This makes me believe that we are well under way for some really strong, positive changes.
In other top happy eco news stories, 3M has developed a new packaging method they say will reduce the size and weight of shipped parcels to increase the efficiency of the mail order sector, United States space agency NASA has published a list of indoor plants to help purify the air of your home, an online store start-up is looking for funding to create a completely plastic free product line (packaging is completely biodegradable), and a study of the world’s smart cities finds they are in fact smart, but look nothing like we might have expected.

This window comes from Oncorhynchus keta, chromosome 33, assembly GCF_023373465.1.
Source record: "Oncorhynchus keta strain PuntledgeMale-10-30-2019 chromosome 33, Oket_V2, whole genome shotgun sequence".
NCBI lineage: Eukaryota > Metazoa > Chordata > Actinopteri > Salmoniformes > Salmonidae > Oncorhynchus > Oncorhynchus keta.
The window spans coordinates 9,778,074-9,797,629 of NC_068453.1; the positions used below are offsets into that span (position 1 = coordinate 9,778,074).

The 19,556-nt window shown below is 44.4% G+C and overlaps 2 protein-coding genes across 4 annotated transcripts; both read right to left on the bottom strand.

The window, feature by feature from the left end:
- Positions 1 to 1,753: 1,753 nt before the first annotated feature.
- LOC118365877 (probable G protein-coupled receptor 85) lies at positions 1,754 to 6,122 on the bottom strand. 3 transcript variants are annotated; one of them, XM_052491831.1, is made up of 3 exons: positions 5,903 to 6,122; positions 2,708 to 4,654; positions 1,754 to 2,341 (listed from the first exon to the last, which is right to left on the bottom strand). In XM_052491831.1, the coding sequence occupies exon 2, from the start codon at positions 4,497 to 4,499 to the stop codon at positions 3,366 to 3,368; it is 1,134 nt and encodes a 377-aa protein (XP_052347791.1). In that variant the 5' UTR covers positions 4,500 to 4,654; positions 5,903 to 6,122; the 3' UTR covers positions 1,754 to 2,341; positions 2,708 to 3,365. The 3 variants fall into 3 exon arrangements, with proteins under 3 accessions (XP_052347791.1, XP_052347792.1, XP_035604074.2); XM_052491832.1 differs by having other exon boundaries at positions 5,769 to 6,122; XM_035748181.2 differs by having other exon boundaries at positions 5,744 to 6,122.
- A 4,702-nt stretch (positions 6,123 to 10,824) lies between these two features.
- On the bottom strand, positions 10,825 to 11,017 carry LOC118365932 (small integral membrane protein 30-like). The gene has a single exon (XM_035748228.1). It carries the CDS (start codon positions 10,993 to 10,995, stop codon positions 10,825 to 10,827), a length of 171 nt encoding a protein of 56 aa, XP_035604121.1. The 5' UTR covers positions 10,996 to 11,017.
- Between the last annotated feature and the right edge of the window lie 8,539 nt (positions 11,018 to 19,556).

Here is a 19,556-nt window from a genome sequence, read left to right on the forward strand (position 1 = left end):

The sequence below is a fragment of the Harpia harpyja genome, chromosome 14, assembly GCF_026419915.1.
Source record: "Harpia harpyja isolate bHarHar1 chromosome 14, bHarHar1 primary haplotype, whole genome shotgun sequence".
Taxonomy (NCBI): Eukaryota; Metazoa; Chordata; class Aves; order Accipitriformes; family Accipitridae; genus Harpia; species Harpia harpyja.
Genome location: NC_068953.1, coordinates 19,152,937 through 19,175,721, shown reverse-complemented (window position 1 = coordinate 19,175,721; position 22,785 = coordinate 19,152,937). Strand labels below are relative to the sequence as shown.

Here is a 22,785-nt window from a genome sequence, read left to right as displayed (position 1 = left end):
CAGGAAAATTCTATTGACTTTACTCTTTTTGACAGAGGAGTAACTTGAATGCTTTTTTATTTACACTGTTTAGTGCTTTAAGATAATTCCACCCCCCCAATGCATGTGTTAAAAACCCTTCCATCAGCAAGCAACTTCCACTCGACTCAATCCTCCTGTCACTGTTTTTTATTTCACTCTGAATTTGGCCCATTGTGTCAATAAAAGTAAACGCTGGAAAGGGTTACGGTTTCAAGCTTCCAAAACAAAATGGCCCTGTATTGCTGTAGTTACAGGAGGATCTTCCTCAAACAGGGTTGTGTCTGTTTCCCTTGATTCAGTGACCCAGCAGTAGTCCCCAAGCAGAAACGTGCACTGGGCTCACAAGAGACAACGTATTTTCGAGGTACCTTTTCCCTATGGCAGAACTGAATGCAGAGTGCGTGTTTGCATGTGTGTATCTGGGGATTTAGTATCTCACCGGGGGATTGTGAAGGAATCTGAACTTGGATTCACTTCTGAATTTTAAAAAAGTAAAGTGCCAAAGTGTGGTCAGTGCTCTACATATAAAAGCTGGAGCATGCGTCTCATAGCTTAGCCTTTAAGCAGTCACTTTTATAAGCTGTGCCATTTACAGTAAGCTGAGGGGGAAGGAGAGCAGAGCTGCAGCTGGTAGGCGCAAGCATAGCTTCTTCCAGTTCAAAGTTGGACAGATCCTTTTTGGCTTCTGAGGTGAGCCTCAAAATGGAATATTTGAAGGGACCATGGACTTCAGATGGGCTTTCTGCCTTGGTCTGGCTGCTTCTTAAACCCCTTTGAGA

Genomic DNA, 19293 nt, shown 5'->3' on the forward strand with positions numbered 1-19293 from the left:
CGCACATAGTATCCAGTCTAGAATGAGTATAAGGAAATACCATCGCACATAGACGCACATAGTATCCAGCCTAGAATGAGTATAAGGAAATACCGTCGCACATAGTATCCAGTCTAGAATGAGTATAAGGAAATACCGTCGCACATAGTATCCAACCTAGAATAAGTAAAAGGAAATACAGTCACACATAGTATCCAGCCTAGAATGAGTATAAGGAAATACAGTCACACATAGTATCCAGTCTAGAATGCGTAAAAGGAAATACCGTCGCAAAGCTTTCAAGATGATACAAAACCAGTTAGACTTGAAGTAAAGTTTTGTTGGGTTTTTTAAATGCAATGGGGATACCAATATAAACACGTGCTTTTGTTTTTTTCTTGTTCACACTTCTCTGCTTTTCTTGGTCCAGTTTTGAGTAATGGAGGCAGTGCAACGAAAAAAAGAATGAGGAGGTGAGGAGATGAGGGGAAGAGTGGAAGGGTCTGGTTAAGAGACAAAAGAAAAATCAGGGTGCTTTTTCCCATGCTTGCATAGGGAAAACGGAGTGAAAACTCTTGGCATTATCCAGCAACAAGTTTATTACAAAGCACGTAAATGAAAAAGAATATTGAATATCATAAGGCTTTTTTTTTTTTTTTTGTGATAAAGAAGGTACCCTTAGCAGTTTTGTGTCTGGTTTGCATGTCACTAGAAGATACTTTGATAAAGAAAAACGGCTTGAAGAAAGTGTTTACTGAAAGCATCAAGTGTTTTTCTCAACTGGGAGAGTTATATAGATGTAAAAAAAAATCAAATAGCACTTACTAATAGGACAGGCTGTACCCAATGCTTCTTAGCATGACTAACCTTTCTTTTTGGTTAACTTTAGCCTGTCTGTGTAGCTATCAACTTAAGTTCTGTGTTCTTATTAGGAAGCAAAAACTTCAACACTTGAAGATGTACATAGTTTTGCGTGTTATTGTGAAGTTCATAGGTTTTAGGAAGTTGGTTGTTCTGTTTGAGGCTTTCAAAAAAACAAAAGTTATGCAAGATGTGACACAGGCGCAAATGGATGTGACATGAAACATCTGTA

Getting things delivered has never been more convenient. With just a few clicks, you can have a new bottle of shampoo sitting outside your door the next day, or that cool T-shirt you’ve been eyeing on Etsy. But when those items arrive at your door, there’s a good chance they’ll be in a too-big box, stuffed with lots of wasteful packaging filler. That’s why the Minnesota-based materials company 3M is releasing a new type of packaging that requires no tape and no filler, and it can be customized to fit any object under 3 pounds—which 3M says accounts for about 60% of all items that are bought online and shipped. 3M claims that the material, called the Flex & Seal Shipping Roll , can reduce time spent packing, the amount of packaging materials, and the space needed to ship packages. [Image: 3M] The roll is made out of three layers of different plastics that 3M developed, including a gray, internal adhesive layer that sticks to itself (you’ll see why in a moment). There’s also a middle cushioning layer that seems similar to bubble wrap to protect items during shipping, and a tougher outside layer that is tear- and water-resistant.